How teachers and lawmakers can combat disparities in the United States education system
MetadataShow full item record
Type of Work48 pages
DepartmentEarly and Elementary Education
SubjectsEducation system -- United States
Teacher incentives and training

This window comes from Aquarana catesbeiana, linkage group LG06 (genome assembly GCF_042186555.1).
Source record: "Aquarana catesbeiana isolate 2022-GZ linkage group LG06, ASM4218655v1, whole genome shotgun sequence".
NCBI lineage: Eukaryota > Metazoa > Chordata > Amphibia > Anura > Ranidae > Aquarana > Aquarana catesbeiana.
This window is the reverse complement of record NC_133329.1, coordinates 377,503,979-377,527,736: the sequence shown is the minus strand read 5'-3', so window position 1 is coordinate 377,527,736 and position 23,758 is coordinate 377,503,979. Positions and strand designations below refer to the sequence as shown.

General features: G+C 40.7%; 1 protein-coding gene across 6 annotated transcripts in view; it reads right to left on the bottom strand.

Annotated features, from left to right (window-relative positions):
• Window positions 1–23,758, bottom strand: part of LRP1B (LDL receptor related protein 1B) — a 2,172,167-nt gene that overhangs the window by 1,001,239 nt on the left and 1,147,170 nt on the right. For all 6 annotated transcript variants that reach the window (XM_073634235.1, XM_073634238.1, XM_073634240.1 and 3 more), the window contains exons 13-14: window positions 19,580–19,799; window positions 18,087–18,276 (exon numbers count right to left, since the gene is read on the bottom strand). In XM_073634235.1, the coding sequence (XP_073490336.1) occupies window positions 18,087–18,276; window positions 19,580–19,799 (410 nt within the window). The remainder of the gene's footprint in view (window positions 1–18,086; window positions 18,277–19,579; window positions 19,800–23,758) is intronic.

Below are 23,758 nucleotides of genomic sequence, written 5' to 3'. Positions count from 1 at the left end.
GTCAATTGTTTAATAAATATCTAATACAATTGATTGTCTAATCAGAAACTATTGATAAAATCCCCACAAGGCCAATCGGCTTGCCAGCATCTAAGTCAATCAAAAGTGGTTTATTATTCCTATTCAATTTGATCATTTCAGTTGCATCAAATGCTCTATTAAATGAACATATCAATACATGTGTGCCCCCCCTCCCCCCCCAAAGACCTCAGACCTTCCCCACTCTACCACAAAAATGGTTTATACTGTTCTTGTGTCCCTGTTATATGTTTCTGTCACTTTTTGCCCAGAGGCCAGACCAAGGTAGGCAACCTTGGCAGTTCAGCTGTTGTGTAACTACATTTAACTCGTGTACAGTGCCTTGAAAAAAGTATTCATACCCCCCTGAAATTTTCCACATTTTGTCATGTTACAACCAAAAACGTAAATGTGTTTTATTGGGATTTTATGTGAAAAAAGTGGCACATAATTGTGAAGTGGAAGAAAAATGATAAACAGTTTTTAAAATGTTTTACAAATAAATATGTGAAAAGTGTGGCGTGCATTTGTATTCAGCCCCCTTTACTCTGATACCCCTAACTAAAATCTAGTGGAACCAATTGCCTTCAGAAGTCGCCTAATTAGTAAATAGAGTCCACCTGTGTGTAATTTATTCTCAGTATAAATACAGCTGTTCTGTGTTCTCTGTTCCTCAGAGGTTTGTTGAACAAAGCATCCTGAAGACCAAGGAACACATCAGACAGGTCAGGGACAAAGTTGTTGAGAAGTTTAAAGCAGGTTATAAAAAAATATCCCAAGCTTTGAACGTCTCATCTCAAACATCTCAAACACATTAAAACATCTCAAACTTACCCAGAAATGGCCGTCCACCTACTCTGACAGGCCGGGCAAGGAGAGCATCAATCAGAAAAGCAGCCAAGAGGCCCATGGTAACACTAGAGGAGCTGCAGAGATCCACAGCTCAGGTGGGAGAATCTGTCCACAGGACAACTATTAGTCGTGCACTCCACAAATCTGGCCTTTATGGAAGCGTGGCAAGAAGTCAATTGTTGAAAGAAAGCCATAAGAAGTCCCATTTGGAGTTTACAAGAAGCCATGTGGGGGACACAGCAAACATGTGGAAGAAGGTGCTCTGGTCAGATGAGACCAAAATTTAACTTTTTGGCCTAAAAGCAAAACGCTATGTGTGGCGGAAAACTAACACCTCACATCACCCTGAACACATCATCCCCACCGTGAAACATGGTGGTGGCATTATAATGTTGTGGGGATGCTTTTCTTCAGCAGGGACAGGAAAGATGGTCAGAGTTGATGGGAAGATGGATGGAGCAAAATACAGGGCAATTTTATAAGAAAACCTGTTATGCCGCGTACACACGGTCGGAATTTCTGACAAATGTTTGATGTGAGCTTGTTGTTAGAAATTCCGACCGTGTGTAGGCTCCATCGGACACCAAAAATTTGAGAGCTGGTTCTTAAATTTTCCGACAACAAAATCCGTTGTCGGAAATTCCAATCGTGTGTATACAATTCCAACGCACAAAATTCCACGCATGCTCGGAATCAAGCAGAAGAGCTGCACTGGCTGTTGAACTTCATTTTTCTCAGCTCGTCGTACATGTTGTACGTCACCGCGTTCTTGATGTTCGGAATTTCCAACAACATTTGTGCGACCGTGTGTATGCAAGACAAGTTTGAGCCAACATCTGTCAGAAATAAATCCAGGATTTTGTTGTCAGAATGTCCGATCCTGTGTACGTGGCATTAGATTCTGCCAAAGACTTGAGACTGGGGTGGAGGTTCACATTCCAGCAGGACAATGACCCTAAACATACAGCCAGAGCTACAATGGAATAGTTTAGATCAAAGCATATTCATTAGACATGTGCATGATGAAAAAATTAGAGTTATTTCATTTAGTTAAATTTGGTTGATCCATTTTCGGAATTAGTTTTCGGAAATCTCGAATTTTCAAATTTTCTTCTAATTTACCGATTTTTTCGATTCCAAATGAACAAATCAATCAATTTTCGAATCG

According to the Census Bureau, in 2004 nearly one fifth of the United States K-12 students lived in poverty and experienced disadvantages in the quality of their education compared to students living in affluent and suburban school districts (Jacob, 2007, p. 130). As an English Secondary Education intern placed in a school system with students of low socioeconomic status, I constantly see the negative effects of poverty in urban school settings, and sought to research the national relationship between race, socioeconomic status and education quality for my honors thesis. This paper examines how race and socioeconomic status determine the educational value of a student and what resources the student receives, how to bridge the gaps in education, and what actions are still needed to resolve the deep-set issue of unequal education for students across the United States. Through my research I have found that achievement and opportunity gaps are prevalent issues in the United States education system that are consistently perpetuated by the placement of lower qualified teachers and lack of funding to urban and high poverty schools, which creates a detrimental learning environment for minority and low socioeconomic students (Darling-Hammond, 1998, p. 30). Implications of my research show that programs such as Teach for America strive to alleviate gaps in the system by placing highly knowledgeable graduates into classrooms, but programs such as these can be improved upon to increase teachers’ pedagogical and cultural awareness. Further, large scale adjustments to the education system with incentives to attract and retain teachers may not be a reasonable solution, but equalizing education spending and increasing the teaching standards may be a suitable option to combat the hierarchical and unequal education experience for students from poor and minority populations.